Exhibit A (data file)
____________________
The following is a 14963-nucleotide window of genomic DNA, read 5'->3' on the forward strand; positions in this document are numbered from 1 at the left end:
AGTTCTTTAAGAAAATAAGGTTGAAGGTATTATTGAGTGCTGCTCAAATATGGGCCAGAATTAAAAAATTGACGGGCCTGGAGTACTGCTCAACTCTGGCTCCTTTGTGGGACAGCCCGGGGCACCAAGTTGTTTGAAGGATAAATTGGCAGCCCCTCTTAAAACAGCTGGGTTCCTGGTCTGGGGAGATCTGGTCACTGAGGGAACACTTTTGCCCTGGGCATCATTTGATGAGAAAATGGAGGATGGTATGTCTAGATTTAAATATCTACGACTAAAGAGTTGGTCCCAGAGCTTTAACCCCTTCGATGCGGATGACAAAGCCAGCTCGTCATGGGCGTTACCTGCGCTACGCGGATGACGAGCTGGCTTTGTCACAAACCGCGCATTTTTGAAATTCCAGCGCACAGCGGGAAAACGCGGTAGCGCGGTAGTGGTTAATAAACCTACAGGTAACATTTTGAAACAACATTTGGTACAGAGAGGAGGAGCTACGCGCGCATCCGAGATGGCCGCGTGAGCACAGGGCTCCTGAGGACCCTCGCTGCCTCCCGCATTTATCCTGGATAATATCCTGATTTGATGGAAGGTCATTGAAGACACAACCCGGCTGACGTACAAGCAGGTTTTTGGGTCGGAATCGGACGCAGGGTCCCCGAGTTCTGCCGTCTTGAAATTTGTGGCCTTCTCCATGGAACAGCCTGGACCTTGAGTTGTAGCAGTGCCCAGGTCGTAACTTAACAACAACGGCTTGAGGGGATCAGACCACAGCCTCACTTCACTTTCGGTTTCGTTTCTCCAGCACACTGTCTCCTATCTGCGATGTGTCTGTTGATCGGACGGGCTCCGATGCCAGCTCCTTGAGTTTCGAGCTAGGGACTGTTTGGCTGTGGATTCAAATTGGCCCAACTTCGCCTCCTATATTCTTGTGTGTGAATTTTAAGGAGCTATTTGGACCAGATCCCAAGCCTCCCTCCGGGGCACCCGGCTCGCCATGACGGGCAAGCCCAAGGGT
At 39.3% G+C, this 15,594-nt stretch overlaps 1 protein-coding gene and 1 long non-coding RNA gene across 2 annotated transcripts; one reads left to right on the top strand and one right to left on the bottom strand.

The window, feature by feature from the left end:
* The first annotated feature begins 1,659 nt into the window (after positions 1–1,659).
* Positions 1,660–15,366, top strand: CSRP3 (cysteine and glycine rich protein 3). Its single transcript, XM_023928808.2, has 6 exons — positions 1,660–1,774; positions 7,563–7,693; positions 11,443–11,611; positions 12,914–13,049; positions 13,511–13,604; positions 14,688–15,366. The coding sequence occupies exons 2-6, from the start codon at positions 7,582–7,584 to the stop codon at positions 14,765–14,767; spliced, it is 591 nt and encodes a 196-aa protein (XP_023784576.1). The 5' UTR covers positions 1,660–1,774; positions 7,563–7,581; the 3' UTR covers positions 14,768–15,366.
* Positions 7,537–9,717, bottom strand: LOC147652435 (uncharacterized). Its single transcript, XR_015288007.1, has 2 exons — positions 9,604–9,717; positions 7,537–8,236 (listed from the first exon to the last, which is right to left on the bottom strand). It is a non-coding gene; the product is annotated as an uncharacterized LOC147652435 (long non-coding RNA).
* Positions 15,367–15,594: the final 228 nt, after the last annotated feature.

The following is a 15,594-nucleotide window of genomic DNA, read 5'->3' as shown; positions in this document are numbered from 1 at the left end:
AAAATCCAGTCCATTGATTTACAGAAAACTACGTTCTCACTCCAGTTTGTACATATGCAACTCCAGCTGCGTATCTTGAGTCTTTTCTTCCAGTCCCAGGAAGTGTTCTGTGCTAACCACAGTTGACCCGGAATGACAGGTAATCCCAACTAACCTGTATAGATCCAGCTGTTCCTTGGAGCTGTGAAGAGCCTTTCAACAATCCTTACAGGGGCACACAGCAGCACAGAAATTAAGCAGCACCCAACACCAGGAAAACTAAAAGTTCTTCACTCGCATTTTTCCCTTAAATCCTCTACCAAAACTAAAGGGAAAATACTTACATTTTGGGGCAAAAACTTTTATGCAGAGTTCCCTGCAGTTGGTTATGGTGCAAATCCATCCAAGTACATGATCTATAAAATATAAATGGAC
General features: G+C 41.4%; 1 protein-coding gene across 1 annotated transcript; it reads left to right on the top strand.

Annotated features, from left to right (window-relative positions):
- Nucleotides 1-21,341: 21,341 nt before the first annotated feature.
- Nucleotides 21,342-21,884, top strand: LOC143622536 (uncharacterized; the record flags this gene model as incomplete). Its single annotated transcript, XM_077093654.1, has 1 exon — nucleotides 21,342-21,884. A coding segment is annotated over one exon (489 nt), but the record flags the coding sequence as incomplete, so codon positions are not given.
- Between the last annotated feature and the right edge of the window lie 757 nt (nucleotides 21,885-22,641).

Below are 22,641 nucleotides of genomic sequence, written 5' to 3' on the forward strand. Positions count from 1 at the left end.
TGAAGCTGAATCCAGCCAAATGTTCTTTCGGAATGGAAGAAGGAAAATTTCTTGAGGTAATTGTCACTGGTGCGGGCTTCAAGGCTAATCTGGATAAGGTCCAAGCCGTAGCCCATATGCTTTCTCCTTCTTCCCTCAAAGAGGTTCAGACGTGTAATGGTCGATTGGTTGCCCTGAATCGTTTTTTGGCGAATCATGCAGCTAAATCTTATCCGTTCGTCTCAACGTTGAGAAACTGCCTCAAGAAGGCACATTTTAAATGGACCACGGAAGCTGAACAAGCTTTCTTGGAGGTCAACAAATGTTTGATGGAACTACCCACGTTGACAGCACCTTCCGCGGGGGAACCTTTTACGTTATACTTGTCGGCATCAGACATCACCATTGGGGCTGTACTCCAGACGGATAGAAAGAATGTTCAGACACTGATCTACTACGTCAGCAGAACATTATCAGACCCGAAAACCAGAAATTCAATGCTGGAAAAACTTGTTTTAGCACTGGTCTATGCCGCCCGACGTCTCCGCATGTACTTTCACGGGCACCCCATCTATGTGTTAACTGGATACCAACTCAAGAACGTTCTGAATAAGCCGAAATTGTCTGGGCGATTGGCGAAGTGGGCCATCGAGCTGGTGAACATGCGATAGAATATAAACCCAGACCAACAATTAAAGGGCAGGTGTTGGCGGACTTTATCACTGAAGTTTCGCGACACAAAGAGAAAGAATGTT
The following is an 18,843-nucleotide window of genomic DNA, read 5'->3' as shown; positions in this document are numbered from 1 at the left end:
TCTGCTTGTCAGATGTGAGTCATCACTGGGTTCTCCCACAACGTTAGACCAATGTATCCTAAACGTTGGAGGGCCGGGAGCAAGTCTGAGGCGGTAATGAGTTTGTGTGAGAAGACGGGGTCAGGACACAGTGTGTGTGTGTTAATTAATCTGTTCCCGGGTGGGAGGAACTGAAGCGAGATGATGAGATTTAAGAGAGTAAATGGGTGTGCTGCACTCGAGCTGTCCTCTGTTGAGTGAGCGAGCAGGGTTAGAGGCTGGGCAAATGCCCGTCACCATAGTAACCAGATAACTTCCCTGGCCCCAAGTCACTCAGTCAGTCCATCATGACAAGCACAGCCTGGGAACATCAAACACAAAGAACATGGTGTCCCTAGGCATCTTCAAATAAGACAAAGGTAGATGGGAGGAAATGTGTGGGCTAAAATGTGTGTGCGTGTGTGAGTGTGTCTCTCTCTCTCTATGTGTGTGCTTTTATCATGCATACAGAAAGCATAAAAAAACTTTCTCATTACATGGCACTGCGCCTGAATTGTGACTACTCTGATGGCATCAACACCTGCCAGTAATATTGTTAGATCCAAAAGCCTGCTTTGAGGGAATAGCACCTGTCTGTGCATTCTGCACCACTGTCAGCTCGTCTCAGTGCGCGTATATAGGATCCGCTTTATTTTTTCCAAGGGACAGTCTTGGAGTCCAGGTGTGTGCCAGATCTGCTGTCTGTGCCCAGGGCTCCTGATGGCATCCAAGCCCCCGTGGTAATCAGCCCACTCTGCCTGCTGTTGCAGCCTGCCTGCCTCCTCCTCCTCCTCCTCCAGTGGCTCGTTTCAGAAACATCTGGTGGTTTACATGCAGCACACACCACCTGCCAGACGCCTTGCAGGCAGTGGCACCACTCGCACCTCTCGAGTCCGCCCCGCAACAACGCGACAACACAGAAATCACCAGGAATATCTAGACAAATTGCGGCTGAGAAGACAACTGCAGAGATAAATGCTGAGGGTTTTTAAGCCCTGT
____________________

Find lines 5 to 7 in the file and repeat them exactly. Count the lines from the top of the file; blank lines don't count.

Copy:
* The first annotated feature begins 1,659 nt into the window (after positions 1–1,659).
* Positions 1,660–15,366, top strand: CSRP3 (cysteine and glycine rich protein 3). Its single transcript, XM_023928808.2, has 6 exons — positions 1,660–1,774; positions 7,563–7,693; positions 11,443–11,611; positions 12,914–13,049; positions 13,511–13,604; positions 14,688–15,366. The coding sequence occupies exons 2-6, from the start codon at positions 7,582–7,584 to the stop codon at positions 14,765–14,767; spliced, it is 591 nt and encodes a 196-aa protein (XP_023784576.1). The 5' UTR covers positions 1,660–1,774; positions 7,563–7,581; the 3' UTR covers positions 14,768–15,366.
* Positions 7,537–9,717, bottom strand: LOC147652435 (uncharacterized). Its single transcript, XR_015288007.1, has 2 exons — positions 9,604–9,717; positions 7,537–8,236 (listed from the first exon to the last, which is right to left on the bottom strand). It is a non-coding gene; the product is annotated as an uncharacterized LOC147652435 (long non-coding RNA).